That’s how we are many times. We hit some situations in life and we just think it’s absolutely hopeless. And it is in the flesh; it is hopeless in our power. We don’t have the education, the money or the resources to overcome it. We have to learn to trust in the Lord. In every situation, we should trust in the Lord and never trust in ourselves.
In the Gospel of Mark He says that they only had 200 denarii, which was basically the pay of common labor earned in a period of about eight months. It’s not a lot, and it’s not going to feed 15,000 to 20,000 people.
We see here the same lesson that God taught all the way through the Old Testament. He teaches all of the great heroes of the Old Testament the same thing, and that is that they have to learn to trust exclusively in God’s resources in order to be provided for.
He did that with Moses, He did with Gideon, and He did it with David, Isaiah, Jeremiah, and Ezekiel. God is the only true source. If we can’t learn that, we can’t get past first base on the path to being a disciple. We have to be willing to be trained.
The point of this story we learn is that God’s grace was more than sufficient. He can provide everything. It’s not a hopeless situation when we look at it from God’s perspective. When they were filled, when everybody had eaten to the point that they’re uncomfortable, Jesus tells the disciple to gather up all the fragments.
In John 6:13-14, “… they gathered up 12 baskets with the fragments of the five barley loaves which were left over by those who had eaten. Then those men, when they had seen the sign that Jesus did, said, ‘This is truly the Prophet who is to come into the world.’ ”
Now they’re identifying Him as the Messiah.
In Deuteronomy 18:15, “A prophet will come after me who is greater than me.” It’s a Messianic prophecy, and they’re identifying Jesus with that Messianic prophet announced by Moses.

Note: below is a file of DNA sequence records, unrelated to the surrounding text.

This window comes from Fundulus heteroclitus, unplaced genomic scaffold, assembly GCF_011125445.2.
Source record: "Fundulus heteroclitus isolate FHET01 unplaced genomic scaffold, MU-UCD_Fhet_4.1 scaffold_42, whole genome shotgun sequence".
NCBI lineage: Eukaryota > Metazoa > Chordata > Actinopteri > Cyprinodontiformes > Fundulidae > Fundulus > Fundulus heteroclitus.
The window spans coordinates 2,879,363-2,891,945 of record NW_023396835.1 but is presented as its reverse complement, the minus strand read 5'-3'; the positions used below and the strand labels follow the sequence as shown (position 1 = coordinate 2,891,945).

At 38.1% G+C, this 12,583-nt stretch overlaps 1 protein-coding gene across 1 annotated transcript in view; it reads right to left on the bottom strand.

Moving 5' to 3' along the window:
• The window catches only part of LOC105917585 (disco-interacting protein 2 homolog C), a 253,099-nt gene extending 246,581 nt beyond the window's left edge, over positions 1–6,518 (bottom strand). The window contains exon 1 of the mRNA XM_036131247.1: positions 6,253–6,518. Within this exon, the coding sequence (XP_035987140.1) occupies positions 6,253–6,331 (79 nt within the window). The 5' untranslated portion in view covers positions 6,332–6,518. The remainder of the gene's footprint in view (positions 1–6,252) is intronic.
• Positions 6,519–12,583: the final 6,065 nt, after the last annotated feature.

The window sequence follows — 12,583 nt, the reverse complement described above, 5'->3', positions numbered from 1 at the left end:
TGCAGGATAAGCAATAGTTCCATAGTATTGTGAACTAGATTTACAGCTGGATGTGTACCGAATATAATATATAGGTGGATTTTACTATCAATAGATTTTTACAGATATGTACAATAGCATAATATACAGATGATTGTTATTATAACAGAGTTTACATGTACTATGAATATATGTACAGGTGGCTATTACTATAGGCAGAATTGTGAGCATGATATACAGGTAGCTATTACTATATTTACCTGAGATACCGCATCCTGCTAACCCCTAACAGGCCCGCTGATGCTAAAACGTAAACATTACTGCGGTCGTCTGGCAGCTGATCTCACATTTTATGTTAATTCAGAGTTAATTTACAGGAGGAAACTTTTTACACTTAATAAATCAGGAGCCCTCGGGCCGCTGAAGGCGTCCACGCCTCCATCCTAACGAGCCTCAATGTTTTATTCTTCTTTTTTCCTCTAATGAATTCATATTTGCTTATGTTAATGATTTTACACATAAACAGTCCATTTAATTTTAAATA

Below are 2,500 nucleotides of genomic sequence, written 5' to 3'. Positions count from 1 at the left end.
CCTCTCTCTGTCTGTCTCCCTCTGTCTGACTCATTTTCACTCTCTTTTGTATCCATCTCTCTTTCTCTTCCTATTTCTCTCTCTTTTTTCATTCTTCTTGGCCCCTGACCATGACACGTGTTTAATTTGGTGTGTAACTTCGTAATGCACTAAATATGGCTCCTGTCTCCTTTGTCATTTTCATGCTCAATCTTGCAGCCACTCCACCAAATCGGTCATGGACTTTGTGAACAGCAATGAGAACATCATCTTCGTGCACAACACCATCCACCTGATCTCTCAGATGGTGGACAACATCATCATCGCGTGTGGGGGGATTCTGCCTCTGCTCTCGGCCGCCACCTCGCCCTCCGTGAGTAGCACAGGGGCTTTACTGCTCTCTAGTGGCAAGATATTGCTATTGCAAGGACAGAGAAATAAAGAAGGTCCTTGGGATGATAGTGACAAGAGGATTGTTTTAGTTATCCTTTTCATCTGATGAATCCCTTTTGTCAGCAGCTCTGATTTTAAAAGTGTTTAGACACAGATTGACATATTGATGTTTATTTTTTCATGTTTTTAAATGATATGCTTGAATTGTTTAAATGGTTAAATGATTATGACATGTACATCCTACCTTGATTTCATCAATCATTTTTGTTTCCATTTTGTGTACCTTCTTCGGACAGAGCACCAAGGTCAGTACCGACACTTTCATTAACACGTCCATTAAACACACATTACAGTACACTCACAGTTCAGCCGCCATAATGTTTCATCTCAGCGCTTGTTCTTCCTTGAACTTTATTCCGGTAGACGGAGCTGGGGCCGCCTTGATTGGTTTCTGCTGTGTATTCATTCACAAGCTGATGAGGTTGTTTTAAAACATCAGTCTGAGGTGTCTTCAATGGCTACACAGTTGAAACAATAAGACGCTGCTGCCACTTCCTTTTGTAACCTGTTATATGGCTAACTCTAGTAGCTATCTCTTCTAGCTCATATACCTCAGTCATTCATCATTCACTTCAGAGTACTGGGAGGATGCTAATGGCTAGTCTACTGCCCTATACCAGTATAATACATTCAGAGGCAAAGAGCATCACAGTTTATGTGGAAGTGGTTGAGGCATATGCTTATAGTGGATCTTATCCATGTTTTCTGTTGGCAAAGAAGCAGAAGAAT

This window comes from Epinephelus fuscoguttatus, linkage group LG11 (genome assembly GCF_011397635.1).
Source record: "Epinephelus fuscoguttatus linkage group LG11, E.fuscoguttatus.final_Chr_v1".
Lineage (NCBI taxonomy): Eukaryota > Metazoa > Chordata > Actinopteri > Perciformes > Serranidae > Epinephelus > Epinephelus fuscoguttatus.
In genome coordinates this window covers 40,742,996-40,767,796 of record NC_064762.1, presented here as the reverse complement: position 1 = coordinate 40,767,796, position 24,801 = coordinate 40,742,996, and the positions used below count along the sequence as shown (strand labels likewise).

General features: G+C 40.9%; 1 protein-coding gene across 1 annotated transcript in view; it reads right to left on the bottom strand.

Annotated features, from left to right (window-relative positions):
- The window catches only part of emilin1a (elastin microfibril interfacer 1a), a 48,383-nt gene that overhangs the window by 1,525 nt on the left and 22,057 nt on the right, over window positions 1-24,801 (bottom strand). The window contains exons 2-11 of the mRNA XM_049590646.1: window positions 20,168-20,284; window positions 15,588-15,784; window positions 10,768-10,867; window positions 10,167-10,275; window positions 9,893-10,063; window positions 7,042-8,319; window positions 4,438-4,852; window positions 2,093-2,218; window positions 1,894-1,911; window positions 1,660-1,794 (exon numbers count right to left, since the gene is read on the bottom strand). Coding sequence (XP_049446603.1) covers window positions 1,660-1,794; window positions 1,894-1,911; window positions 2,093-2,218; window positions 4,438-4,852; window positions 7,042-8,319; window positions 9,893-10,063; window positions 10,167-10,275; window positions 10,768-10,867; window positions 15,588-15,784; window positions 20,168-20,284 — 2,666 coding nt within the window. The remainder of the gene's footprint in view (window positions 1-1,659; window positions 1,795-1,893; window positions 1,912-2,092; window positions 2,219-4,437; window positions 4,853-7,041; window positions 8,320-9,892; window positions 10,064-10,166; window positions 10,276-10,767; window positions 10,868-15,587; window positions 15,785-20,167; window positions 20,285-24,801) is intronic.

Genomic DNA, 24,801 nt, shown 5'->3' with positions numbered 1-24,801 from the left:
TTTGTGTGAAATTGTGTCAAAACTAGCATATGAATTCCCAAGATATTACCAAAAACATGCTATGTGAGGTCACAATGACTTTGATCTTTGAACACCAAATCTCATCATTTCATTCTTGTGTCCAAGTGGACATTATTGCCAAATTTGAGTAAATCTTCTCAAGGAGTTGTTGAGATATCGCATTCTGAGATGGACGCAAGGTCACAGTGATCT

Many are becoming believers. Some disciples were there, but they’re not believers—the curious, but not believers. Others are curious and they became believers because of this sign of Jesus’ miracle.
Then Jesus began to teach the disciples something else and He teaches a few things to the crowd.
In John 6:26, we see that the crowd then, like many of the multitudes today, would rather be on some sort of socialistic welfare system and have everything given to them than to have to go through the process of responsibility and labor spiritually to grow and mature as believers.
Later, in John 6:26 they’ve been looking for Him, and He comes back the next day, and they’re all following after Him and Jesus says, “… Most assuredly, I say to you, you seek Me not because you saw the signs but because you ate of the loaves and were filled.”
“You’re just following Me because I’m going to give you a hand out.” You’re just a good American because the American government is feeding you. This is one of the great passages against a welfare system.
In John 6:27, “Do not labor for the food which perishes—in other words, don’t put your focus on putting all of your energy in taking care of your material needs, pursuing the details of life in your own effort—but labor for the food which endures to eternal life.”
That’s the next issue that has to develop in the life of the disciple. You have to decide if you’re willing to be trained, and in the process of being trained we have to reorganize our priorities. We have to recognize that all of our efforts in this life impact eternity.
Now, are we putting forth all of our efforts to feed ourselves, enjoy this life and have a great time to the exclusion of our walk with the Lord and the eternal consequences through our spiritual development?
Or, are we willing to reorganize our time, reorganize our priorities so that our efforts, our labor today is focused on that which endures to everlasting life?
That’s the issue for a disciple:
- How do we spend our time?
- How do we manage our time?
- How do we spend our money?
- How do we manage our money?
- How do we handle the resources that God has given us?